Asterisk denotes entries on real places.
Mountain cavern. Ostensible resting place of the souls of the dead, who emerge on this day each year. This artificial device, invented by Aegisthus and Zeus, justifies the permanent state of remorse in which the inhabitants of Argos are kept by their ruler, the better to control them. (Parallels with Occupied France cannot be missed here.) Here, too, Zeus can play his magician’s tricks with the rock that normally blocks the entrance–a childish display that impresses the inhabitants of Argos but leaves Orestes unmoved.
Palace. Home of Aegisthus and Clytemnestra; place in which Orestes spent his earliest years. His memories provide a flavor of innocence that contrasts with and emphasizes the horrendous nature of his act when he kills his mother in the very palace in which she gave birth to him.
The throne room of the palace, like the public square, is dominated by a statue of Zeus. Aegisthus’s death at the foot of the statue hints that Orestes’s blow is aimed as much at Zeus as at his henchman, and the curse Aegisthus lays upon Electra and Orestes, reinforced by his warning to beware of the flies, is more menacing because it is Zeus who will give effect to the curse and unleash the flies.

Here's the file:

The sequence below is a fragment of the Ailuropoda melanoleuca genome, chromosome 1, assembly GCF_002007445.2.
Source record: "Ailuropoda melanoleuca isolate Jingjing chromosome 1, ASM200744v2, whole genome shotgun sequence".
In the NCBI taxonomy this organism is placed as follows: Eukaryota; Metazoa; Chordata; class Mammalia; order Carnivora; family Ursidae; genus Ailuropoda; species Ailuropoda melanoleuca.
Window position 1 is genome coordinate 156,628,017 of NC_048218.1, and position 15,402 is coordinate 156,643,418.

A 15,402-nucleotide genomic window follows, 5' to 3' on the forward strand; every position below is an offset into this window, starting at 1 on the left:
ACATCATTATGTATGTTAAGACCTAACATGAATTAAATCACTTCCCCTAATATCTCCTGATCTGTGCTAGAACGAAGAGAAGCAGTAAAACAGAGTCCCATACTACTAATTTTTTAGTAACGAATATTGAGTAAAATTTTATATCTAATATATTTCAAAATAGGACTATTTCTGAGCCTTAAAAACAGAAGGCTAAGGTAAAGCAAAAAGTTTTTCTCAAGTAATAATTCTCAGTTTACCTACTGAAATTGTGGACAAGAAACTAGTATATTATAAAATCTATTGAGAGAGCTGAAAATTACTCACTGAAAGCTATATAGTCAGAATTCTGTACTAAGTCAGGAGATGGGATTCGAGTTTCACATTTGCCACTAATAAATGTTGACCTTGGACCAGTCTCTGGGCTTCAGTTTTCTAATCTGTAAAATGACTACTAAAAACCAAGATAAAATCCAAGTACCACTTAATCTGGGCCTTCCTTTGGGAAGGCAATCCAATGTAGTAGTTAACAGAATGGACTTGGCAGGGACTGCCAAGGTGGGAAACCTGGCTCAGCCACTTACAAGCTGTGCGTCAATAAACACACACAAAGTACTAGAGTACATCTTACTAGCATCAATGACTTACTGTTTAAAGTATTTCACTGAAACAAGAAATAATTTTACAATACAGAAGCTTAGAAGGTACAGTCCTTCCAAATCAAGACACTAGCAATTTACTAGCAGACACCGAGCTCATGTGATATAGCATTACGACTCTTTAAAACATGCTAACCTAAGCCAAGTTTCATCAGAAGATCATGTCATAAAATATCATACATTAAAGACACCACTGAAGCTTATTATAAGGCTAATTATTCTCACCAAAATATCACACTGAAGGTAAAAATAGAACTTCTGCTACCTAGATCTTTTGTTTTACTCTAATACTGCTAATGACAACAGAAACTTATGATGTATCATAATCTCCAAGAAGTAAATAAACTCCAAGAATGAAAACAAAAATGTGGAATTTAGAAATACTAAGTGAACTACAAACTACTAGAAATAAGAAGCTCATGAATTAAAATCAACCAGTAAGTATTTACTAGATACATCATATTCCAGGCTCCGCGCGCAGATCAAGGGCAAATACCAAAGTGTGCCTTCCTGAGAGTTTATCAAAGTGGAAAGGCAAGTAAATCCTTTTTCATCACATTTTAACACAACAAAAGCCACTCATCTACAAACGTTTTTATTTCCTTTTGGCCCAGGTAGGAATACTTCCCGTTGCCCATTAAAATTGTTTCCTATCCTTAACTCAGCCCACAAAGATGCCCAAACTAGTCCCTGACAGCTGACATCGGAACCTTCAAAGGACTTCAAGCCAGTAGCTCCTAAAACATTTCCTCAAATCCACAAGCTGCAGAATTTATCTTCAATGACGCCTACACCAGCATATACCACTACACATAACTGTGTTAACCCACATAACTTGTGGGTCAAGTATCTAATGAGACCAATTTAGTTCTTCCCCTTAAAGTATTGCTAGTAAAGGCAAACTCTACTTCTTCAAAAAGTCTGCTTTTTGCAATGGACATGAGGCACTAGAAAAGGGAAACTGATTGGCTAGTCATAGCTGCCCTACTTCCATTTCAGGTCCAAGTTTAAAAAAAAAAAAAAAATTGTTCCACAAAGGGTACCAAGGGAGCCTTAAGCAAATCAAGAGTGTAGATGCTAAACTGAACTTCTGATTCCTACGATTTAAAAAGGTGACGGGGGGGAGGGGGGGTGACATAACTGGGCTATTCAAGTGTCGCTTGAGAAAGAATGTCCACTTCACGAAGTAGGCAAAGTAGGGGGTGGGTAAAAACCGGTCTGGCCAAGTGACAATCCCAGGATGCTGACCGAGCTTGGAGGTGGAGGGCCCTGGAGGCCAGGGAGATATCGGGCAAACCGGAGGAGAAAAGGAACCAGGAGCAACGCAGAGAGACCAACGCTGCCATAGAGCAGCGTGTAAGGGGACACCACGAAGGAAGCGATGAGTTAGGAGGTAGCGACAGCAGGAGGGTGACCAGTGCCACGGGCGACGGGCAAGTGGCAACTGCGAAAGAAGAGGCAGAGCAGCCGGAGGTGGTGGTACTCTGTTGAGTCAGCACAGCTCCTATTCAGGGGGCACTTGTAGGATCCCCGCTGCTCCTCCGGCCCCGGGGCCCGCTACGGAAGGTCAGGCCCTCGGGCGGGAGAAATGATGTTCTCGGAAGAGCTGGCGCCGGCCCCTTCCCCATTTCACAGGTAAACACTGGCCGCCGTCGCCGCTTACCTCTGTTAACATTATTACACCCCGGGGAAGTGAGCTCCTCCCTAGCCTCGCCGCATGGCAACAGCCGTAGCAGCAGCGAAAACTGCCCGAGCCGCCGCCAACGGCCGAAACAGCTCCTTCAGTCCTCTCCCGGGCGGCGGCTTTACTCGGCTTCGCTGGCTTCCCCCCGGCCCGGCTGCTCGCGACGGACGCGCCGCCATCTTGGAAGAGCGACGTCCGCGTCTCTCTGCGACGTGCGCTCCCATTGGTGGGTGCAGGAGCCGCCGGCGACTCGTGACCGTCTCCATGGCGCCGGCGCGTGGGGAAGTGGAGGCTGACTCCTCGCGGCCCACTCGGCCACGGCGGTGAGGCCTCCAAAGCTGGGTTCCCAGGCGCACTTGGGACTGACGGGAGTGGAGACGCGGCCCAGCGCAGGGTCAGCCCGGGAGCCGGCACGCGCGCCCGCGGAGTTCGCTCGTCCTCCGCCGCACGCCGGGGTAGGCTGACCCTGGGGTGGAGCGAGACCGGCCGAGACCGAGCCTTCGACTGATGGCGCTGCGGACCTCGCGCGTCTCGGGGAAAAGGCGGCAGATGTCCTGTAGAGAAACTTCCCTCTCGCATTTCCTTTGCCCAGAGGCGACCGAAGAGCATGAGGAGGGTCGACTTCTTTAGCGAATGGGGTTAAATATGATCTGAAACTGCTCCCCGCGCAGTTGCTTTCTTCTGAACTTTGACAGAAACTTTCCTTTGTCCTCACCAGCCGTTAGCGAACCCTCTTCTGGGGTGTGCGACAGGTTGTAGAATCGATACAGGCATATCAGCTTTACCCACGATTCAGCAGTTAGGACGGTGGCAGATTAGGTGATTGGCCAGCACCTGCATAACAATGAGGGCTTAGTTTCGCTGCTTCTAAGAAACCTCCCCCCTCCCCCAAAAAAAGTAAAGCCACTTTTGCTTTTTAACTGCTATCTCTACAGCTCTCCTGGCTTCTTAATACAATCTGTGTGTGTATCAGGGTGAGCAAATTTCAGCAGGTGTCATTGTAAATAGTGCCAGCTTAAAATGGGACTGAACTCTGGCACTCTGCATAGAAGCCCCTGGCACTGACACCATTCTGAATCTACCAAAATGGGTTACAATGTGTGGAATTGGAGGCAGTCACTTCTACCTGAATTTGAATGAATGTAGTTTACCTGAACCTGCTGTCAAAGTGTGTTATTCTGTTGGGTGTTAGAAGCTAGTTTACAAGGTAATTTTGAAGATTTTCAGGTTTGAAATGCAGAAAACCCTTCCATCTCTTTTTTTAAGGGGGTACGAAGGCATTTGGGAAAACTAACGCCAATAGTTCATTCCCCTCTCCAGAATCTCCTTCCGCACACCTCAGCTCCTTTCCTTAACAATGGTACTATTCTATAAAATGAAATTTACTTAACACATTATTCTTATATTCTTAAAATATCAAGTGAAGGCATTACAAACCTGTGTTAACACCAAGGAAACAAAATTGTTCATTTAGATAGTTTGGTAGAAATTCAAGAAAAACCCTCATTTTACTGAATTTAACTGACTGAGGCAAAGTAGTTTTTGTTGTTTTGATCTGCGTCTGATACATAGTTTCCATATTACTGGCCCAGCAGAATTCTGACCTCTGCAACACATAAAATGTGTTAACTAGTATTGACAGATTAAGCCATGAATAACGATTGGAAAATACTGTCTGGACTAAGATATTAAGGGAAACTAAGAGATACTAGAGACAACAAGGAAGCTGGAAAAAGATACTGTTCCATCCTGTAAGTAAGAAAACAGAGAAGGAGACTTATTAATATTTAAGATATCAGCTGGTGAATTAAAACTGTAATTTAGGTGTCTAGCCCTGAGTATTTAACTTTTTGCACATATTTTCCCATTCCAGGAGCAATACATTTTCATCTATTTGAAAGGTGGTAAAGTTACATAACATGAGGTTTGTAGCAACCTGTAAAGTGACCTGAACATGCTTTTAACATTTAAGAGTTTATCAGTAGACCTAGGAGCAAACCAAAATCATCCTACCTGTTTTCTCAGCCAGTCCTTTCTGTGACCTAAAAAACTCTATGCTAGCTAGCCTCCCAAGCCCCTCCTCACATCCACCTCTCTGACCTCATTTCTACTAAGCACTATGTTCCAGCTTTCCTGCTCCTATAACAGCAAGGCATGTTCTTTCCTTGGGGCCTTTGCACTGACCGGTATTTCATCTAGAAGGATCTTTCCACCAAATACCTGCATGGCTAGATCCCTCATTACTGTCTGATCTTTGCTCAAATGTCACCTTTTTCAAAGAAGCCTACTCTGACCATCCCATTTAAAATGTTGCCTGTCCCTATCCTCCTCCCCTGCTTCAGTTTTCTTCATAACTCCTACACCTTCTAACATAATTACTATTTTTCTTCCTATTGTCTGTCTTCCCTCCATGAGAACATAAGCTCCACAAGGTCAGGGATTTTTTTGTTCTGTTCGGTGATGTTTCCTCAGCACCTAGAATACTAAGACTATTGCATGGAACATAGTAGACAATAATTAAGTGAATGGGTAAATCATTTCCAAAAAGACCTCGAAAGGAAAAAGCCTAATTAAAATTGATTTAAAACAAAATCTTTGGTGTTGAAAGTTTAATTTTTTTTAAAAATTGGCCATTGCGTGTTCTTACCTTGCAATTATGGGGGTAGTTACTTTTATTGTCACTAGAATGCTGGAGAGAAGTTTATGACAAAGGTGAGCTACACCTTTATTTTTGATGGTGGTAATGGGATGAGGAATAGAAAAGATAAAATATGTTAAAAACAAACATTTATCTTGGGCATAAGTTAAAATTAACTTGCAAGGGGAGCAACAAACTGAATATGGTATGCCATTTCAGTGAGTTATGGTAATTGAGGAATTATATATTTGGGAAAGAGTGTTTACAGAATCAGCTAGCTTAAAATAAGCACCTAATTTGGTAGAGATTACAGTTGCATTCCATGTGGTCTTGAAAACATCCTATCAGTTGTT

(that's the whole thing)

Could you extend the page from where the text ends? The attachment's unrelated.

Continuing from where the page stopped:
Sartre locates Clytemnestra’s death offstage, though still within the palace. As Electra listens to the commotion on stage beneath the statue of Zeus, her self-confidence wanes, and later Zeus regains control over her.
*Temple of Apollo. Place in Argos. In the late 1930’s, French archaeologists unearthed ruins in Argos that they declared to be a temple dedicated to Apollo. The discovery became known in France as a French achievement. The outbreak of World War II prevented further digging, but when Sartre needed a place in his play in which Electra and Orestes could seek sanctuary, he remembered the temple of Apollo and realized it lent plausibility to the location. The fact that the temple is dedicated to the god Apollo is irrelevant to the drama. What matters is that Electra and Orestes should be safe from the baying crowd while Zeus tempts them with his offer of protection if only they will show remorse.